A Real Estate Dictionary
When you’re buying a home or some other piece of property, realtors may use the specialized vocabulary of their profession. It’s a natural human tendency to unthinkingly assume that everyone understands terminology they use every day.
But if you’re not a real estate professional, you may well not understand, and you certainly want to when there’s going to be a substantial mount of money changing hands. To help you out, here are some of the most common terms along with their definitions.
Your Real Estate Glossary
An appraisal is a report of the estimated value of a property. It should come from a qualified third party, and it’s done to provide assurance to the buyer and lender that the house or other property is worth the asking price.
An Association fee, or HOA fee, is the monthly fee housing committees assess to keep up common areas and amenities like the pool. You may well run into these if you’re buying a townhouse or condominium. They’re a cost that’s separate from your mortgage.
A Closing Disclosure, or CD, is a form that itemizes all costs and fees and the distribution of all money to and from both the buyer and the seller.
Closing costs are the expenses associated with a purchase other than the actual cost of the property. Both the buyer and seller are likely to incur these. The buyer probably has to cover loan fees while the seller pays commissions to real estate agents.
Collateral is something of value held to ensure repayment of a loan or mortgage. If you’re buying a house, it normally is the house.
Comparables are properties in the same area with similar features that have recently sold. The sale prices provide an estimate of the value of the home you’re interested in.
Contingencies are conditions that must be met before the lender will approve your loan. Home inspection is a good example. Contingencies must generally be met by a certain deadline. If they’re not, the contract can be cancelled.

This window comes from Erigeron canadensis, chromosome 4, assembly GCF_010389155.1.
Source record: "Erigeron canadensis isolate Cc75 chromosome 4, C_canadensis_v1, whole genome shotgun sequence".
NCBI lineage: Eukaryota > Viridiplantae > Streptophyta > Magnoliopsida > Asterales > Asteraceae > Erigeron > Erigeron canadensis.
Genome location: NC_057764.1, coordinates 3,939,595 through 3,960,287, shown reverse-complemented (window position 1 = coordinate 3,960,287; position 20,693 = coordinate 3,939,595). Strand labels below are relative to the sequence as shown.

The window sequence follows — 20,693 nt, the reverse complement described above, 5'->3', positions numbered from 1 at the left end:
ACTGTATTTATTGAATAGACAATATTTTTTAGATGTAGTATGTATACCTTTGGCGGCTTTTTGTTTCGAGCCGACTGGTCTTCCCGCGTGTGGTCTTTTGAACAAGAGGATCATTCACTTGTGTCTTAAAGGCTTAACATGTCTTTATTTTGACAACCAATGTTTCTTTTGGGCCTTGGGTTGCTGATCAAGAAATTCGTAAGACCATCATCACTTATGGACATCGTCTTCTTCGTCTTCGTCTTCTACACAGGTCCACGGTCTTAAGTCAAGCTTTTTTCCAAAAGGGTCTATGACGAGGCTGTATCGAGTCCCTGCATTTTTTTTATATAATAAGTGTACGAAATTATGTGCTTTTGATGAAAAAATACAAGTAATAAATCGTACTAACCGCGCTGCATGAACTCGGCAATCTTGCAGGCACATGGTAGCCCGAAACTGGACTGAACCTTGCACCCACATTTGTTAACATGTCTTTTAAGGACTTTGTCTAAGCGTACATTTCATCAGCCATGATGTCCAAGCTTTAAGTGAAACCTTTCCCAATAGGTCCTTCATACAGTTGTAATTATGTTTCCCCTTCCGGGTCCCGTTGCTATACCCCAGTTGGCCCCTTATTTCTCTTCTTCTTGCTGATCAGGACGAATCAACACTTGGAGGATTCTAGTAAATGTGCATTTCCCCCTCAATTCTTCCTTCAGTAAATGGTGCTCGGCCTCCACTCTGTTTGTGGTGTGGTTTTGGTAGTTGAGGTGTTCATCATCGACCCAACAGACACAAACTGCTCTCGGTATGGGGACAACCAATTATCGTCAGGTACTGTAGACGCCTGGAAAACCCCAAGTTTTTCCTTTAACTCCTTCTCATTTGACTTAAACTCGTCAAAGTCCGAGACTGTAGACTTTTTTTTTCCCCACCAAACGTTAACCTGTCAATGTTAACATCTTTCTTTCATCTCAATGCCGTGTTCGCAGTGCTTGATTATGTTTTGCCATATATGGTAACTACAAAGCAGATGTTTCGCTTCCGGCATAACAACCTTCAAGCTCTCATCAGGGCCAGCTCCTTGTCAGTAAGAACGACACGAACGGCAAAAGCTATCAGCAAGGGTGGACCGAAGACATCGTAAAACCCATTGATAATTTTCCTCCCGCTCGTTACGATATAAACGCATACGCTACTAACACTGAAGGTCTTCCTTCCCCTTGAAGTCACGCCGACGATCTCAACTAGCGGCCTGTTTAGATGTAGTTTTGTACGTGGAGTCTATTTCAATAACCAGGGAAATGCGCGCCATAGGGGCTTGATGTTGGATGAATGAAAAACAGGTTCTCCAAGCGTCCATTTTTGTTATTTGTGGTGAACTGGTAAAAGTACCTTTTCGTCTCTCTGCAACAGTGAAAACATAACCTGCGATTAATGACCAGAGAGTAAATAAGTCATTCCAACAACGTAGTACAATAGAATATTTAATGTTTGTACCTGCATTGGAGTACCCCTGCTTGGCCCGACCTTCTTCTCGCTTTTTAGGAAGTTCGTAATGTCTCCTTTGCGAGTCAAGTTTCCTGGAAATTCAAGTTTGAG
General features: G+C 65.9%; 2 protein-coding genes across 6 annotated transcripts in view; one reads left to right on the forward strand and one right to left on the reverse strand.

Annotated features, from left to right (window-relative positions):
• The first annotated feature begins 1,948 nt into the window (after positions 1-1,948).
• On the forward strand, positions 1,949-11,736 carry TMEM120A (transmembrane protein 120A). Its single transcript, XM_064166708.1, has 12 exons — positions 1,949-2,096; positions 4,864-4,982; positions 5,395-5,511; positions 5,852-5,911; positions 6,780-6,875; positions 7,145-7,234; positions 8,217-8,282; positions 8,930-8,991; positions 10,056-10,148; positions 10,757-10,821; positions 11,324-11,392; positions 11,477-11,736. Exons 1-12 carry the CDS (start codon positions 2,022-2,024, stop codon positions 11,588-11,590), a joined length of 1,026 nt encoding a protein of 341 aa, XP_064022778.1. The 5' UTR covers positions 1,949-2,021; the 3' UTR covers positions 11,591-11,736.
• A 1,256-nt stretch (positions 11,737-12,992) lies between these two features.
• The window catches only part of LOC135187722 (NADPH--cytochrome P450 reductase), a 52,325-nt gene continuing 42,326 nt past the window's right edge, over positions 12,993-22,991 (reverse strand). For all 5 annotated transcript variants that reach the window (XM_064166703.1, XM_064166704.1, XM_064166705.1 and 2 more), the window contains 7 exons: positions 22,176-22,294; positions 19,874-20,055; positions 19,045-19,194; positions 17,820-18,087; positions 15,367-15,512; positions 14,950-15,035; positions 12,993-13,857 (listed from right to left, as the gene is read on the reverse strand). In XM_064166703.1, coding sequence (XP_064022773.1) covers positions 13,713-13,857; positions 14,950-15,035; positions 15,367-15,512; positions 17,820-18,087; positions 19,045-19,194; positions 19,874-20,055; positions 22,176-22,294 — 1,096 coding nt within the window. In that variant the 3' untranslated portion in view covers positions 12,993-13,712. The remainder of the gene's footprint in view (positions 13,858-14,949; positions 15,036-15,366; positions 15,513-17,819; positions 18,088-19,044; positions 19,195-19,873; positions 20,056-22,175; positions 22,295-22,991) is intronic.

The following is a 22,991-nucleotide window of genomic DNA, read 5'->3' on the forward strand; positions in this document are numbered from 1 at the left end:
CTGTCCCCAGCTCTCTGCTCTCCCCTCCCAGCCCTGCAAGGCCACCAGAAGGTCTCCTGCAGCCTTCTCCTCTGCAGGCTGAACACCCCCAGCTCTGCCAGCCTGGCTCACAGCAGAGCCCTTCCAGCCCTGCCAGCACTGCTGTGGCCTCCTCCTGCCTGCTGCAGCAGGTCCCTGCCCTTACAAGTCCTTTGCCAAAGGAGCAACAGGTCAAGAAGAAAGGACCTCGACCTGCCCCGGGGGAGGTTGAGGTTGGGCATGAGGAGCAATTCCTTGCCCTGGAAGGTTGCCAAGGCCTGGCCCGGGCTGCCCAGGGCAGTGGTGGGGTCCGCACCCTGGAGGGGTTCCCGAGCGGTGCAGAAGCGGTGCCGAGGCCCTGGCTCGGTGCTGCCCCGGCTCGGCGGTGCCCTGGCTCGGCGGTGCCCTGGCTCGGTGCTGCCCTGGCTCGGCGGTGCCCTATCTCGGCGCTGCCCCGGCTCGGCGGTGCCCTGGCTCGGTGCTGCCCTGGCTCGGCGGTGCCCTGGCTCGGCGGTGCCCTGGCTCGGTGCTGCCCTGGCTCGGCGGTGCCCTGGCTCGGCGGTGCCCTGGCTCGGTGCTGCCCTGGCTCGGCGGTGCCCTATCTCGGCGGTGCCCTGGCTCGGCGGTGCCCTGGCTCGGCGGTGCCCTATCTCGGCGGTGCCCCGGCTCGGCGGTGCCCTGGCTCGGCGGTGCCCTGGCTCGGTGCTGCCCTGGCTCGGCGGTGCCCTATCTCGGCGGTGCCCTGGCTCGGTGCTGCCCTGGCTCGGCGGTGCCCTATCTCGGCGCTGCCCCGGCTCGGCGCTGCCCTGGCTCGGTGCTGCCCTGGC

A counteroffer is a seller’s response to your offer provided he or she isn’t simply accepting it.
Earnest money is the money you have to deposit with the seller when you submit an offer. A third party holds it in trust. Earnest money demonstrates you’re serious about making a purchase. When you close, it will likely be applied to your down payment or closing costs.
Escrow can mean a couple different things. When you pay earnest money, the third party is said to hold it “in escrow.” The term is also used to refer to the time period between the writing and acceptance of the contract and the completion of the purchase.
The principal is the amount of money you actually borrowed. It’s a sum that doesn’t include the interest.
REO properties, or real estate owned properties, are properties owned by a bank or other financial institution that loaned money to the former owner. They typically end up in the bank’s possession due to foreclosure.
A short sale is one in which the seller’s lender authorizes a sale for less than the seller owes on his or her mortgage.
A title, or title deed, is the document that demonstrates ownership of a property. It includes information about the history of ownership and transfers of the property.
Underwriting can refer to the process by which a homebuyer is evaluated regarding his ability to obtain and pay off a loan, This generally involves a credit check and appraising the property. Underwriting is also the term for a search of historic documents to determine whether title insurance can be issued and if so, whether any special conditions or exceptions will apply.
Real Estate Terminology: Now You Know
Now that you know the lingo, you should find it easier to navigate your way through a real estate purchase. But if you ever feel lost, don’t be shy about asking for clarification. Remember, it’s your money!
True Title, Inc.